• Page 45 and 46: true four Madhhabs as long as there
  • Page 47 and 48: ing oneself into other people’s f
  • Page 49 and 50: knowledge which is gained for the s
  • Page 51 and 52: ta’âlâ is that one does not com
  • Page 53 and 54: even if it is not much in quantity,
  • Page 55 and 56:

    any moment and health or youth cann

  • Page 57 and 58:

    suggestions to human beings is call

  • Page 59 and 60:

    states, “We will allow into Parad

  • Page 61 and 62:

    will surely go to Hell regardless o

  • Page 63 and 64:

    man’s will power but it is His Di

  • Page 65 and 66:

    12- CONCEIT (KIBR) The twelfth mala

  • Page 67 and 68:

    from the Wrath of Allâhu ta’âl

  • Page 69 and 70:

    others’ rights will enter Paradis

  • Page 71 and 72:

    sashay around, his skirts sweeping

  • Page 73 and 74:

    as long as they do not intermingle

  • Page 75 and 76:

    oasting will lead them to Hell. In

  • Page 77 and 78:

    introduce this way of happiness and

  • Page 79 and 80:

    sal-lam’. If the heart, soul and

  • Page 81 and 82:

    was Imâm Ahmad bin Hanbal ‘rahim

  • Page 83 and 84:

    perpetrated iniquities which no one

  • Page 85 and 86:

    and thus provided opportunity for t

  • Page 87 and 88:

    as-sunnat scholars” or trusts whi

  • Page 89 and 90:

    school in their childhood; nor afte

  • Page 91 and 92:

    A poem: To be happy all the time, T

  • Page 93 and 94:

    hadîth-i-sherîf incidentally serv

  • Page 95 and 96:

    epresented others by proxy as well

  • Page 97 and 98:

    Rasûlullah ‘sall-Allâhu ’alai

  • Page 99 and 100:

    categories are not recorded by the

  • Page 101 and 102:

    disquietude and a heart palpitating

  • Page 103 and 104:

    not possess. Giving advice (nasîha

  • Page 105 and 106:

    two Muslims meet each other, it is

  • Page 107 and 108:

    the sins he will accumulate will be

  • Page 109 and 110:

    inclusive. It cannot confined into

  • Page 111 and 112:

    Rasûlullah ‘sall-Allâhu ’alai

  • Page 113 and 114:

    âyat of Sûra Nisâ of the Qur’

  • Page 115 and 116:

    neither proper nor permissible for

  • Page 117 and 118:

    ‘alaihis-salâm’ knew that the

  • Page 119 and 120:

    ta’âlâ will love, protect and h

  • Page 121 and 122:

    mature people and those over fifty

  • Page 123 and 124:

    person who tells us something. Amon

  • Page 125 and 126:

    “Sakîna” means, having maturit

  • Page 127 and 128:

    indeed they will not even have any

  • Page 129 and 130:


  • Page 131 and 132:

    partner that He will accept any pra

  • Page 133 and 134:

    to bed, hungry. They intended to fa

  • Page 135 and 136:

    the sight of Allâhu ta’âlâ dec

  • Page 137 and 138:

    27- SYMPATHY FOR FÂSIQS A person w

  • Page 139 and 140:

    head. It is learned from the words,

  • Page 141 and 142:

    prayer called namâz [1] in jamâ

  • Page 143 and 144:

    instigation. If there is no one in

  • Page 145 and 146:

    associate with anyone. If one under

  • Page 147 and 148:

    Ghazâlî ‘rahimahullâhu ta’â

  • Page 149 and 150:

    and their relationships to each oth

  • Page 151 and 152:

    eings causes one to believe Him and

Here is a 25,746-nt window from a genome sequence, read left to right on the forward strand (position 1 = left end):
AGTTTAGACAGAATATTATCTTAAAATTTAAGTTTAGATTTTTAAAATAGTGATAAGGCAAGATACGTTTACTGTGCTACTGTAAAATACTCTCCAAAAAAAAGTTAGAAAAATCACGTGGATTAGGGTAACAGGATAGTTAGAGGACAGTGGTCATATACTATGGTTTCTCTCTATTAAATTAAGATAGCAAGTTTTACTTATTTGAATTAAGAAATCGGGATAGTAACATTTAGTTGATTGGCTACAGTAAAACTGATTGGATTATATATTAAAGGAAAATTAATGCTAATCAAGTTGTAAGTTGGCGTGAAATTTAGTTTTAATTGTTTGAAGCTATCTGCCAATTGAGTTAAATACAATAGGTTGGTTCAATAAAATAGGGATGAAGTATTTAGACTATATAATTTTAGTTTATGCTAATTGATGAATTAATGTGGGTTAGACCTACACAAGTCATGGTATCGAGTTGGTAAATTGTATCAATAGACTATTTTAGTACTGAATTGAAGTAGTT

• Page 153 and 154:

    instead of Abdulqâdir, or “Hasso

  • Page 155 and 156:

    specific meanings, awareness of the

  • Page 157 and 158:

    Derivation); Ma’ânî (Meanings,

  • Page 159 and 160:

    a person who commits venial sins as

  • Page 161 and 162:

    attery, extortion or theft; or perp

  • Page 163 and 164:

    ackbiting. If it is possible to sto

  • Page 165 and 166:

    The thirty-first âyat-i-kerîma of

  • Page 167 and 168:

    not to be deceived by their lies, s

  • Page 169 and 170:

    prayers. We are informed that one w

  • Page 171 and 172:

    instead of prayers that are sunnat

  • Page 173 and 174:

    the Qur’ân al-kerîm in a state

  • Page 175 and 176:

    teasing Allâhu ta’âlâ.” Maki

  • Page 177 and 178:

    medîna, or social manners. As is s

  • Page 179 and 180:

    things will attain the consent and

  • Page 181 and 182:

    According to what suitable nature d

  • Page 183 and 184:

    supplementary information. Every br

  • Page 185 and 186:

    perceived through sense organs and

  • Page 187 and 188:

    in the grave, none of the cells or

  • Page 189 and 190:

    some materials which are similar to

  • Page 191 and 192:

    comprehended are stored in imaginat

  • Page 193 and 194:

    At many places in the Qur’ân, Ha

  • Page 195 and 196:

    or elements are divided into three

  • Page 197 and 198:

    waste. There is no waste of space i

  • Page 199 and 200:

    more of a beast physically. A perso

  • Page 201 and 202:

    Lusts of the nafs have nothing In c

  • Page 203 and 204:

    Belief in Allâhu ta’âlâ and a

  • Page 205 and 206:

    world have likenesses in that world

  • Page 207 and 208:


  • Page 209 and 210:

    combination of chastity, wisdom, an

  • Page 211 and 212:

    concentrated their efforts to subor

  • Page 213 and 214:

    11- Riqqat: Not worrying about the

  • Page 215 and 216:

    meant to do so. A reaction even bet

  • Page 217 and 218:

    obligatory worships which are the f

  • Page 219 and 220:

    for the believer; he also will be a

  • Page 221 and 222:

    Rising Day by way of an assessment

  • Page 223 and 224:

    they abandoned Islam. The fact, how

  • Page 225 and 226:

    2- Vice which looks like chastity:

  • Page 227 and 228:

    knowledge in favour of attacking, a

  • Page 229 and 230:

    men. Justice means harmony and equa

  • Page 231 and 232:

    Confessions of A British Spy, one o

  • Page 233 and 234:

    AN IMPORTANT NOTE: First of all, on

  • Page 235 and 236:

    worship is absolutely incumbent on

  • Page 237 and 238:

    Him. Everyone can follow different

  • Page 239 and 240:

    We should not spread gossip (carry

Ethical Assessment of Stem Cell Research from an Islamic Point of ...
Confessions of a British Spy and British Enmity Against Islam
Belief and Islam
Islam and Christianity
The Sunni Path
Seadet-i Ebediyye - Endless Bliss First Fascicle
The Ethics and Pro-Social Values in Judaism, Christianity and Islam ...